Winnipeg Free Press - PRINT EDITION

A few brave souls still willing to play the scalping game

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An hour before puck drop between the Winnipeg Jets and Dallas Stars, one can't help but notice the absence of action outside the MTS Centre.

That isn't to say people aren't trying.

"Anyone selling tickets?"

"Are you looking to buy?"

Despite the best efforts from the Jets, the open market for tickets is still open for business and the people trading out front -- the scalpers, ticket brokers, middle men, go-betweens, sport entertainment facilitators -- are just as eager to mark up a pair of lower-bowl seats as they were 15 years ago.

While most everything regarding the local NHL franchise has changed over that span, this simple economic principle hasn't: The actual value of an item is what someone is willing to pay for it.

Welcome to the ticket underground in Winnipeg.

Meet Eddie (not his real name), a quiet, 40-something man who works in the aerospace sector.

For the purposes of this report, he will remain anonymous, as in a "don't ask, don't tell" industry, the absence of specific personal information often works best.

Back in the first incarnation of the Jets, Eddie would be out there with about a dozen others playing the scalping game. In those days, the Jets were an easy commodity to trade: Winnipeg Arena was never full, so leveraging a ticket he bought for less than half the face value into someone else's hand for a small profit was quick and risk-free.

"A $60 ticket I might have paid $15 to $20 for, and then turn around and sell it for $40 to $45," he said. "Everyone was happy. The guy that I bought it from is recouping some of his losses, I made my few dollars in between, and the person I sold the ticket to is getting a discount."

These days, there are about four or five guys working on the front lines, lingering outside the venue before games, but it's not the security personnel, the scalping bylaw or the heavy language in the season-ticket purchase agreement (accounts will be in default if tickets are found to be sold above the list price) that are keeping people away.

Fans just don't want to give up their seats.

Early in this local NHL renaissance, fans not only used their tickets, but many thought they had won the lottery when they found themselves a part of the lucky crowd who landed a slice of the season-ticket pie and were listing their tickets on websites like StubHub and Kijiji for money well above the list price.

"The average guy who went two ways on a P6 package seemed to think his tickets were worth $500 each," Eddie said. "It was kind of funny."

The laughter hasn't subsided, either. This week, seats located in the 300 level were listed on StubHub for $350 apiece, a 400 per cent markup on a $70 single.

"Buyer beware," said Alex, another longtime scalper requesting anonymity Wednesday. "Look, if you buy on a site, you take a big chance. Who knows what you're getting. Out here, it's a straight deal. No bulls--t."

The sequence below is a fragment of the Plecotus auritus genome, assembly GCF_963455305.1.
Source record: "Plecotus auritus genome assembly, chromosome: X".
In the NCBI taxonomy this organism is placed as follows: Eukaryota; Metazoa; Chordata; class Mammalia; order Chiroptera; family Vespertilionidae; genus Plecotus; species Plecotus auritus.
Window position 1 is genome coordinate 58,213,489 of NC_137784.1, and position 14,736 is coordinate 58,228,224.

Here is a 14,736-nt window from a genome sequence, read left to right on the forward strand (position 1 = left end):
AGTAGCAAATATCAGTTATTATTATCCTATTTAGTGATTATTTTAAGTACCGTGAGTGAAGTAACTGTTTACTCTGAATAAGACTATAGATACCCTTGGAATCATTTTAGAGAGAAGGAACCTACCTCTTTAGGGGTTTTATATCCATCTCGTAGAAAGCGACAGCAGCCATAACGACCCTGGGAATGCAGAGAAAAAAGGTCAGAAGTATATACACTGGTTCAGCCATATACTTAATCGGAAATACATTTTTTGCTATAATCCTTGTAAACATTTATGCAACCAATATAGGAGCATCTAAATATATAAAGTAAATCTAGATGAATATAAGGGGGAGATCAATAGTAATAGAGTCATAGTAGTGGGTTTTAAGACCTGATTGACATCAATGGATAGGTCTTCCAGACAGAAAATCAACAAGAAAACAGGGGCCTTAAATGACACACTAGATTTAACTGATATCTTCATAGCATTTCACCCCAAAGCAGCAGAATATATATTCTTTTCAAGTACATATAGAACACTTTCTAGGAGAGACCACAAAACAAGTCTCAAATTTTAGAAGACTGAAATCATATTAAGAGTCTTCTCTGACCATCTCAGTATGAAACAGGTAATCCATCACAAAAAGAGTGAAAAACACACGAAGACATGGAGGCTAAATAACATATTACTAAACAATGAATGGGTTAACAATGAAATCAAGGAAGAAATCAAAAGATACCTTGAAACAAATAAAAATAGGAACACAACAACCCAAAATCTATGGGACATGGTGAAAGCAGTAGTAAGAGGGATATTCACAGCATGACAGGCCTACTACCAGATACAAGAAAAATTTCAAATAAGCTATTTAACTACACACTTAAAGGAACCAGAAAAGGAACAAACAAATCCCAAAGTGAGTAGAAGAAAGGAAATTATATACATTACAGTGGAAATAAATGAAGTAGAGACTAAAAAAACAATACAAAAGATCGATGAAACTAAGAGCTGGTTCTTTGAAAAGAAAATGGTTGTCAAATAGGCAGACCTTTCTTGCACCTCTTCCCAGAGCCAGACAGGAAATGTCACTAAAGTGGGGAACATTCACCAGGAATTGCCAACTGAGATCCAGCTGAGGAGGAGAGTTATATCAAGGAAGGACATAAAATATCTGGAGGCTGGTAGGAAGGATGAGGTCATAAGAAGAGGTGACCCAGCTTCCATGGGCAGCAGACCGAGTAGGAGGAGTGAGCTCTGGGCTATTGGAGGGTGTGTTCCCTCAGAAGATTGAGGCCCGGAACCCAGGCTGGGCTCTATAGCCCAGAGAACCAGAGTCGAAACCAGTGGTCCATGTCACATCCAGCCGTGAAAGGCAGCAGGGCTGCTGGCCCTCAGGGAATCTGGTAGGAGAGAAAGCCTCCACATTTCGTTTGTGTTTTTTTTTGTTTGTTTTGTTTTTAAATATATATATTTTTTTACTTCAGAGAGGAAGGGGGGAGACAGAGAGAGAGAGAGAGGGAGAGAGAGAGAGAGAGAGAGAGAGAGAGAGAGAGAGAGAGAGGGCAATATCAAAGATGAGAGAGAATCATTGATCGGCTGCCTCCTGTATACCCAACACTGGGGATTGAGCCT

Eddie does most of his trading well before the game. Through his modest network of trusted sources (20-30 people), he typically finds two messages on his BlackBerry:

1. Do you want these tickets?

2. Do you have any tickets?

Measuring the day of the week and the opponent, Eddie figures out how much risk he wants to assume quickly. It's a split decision; that ticket on the other end of the phone might not be there in five minutes.

Then comes the price. A weekend date against a popular team is the hotter play, so he'll spend more (right up to or even beyond the listed price) with the faith in his business model that he'll be able to find a buyer willing to go higher than that.

For a less-attractive ticket (early in the week, bottom team), Eddie treads lighter. Unless he has buyers in place, he won't stick his wallet out too far.

"I couldn't live on what I make doing this," he said. "For me, it's all about the buzz of game day. I love being around the action."

It's all about getting a feel for the want and making the accounting work. He listens to what people are saying and reads the tea leaves through his own network. If people are contacting him well in advance of a certain game, that's usually a good sign to buy as much stock as possible.

Prior to Wednesday's game, Eddie sold eight to 10 tickets. He made about $700 profit.

"I'm providing a service," he said. "I do come across the odd person who has a problem with what I do. I tell them, 'Look, buddy, I'm selling tickets, I'm not dealing crack here.' Most people I deal with just want to go to the game."

Surprisingly, the market has been tough to figure this first Jets season, and only recently -- with just a handful of games left -- has it settled into a dynamic where the guys on the corner can make the exchange work for them consistently.

This changes if the Jets make the playoffs.

The list price goes up. The demand goes up. The fan frenzy goes up.

Welcome to risk management, Eddie says, knowing that he'll have to throw down at least double the money (and assume a lot more risk) to get his hands on tickets with the hope he can turn them into an even bigger profit.

Just like the play on the ice, the stakes elevate and the action intensifies.

"I hope the Jets do make it," he said. "That would be a lot of fun. Hell, I might even go to a game or two."

Republished from the Winnipeg Free Press print edition March 17, 2012 C4

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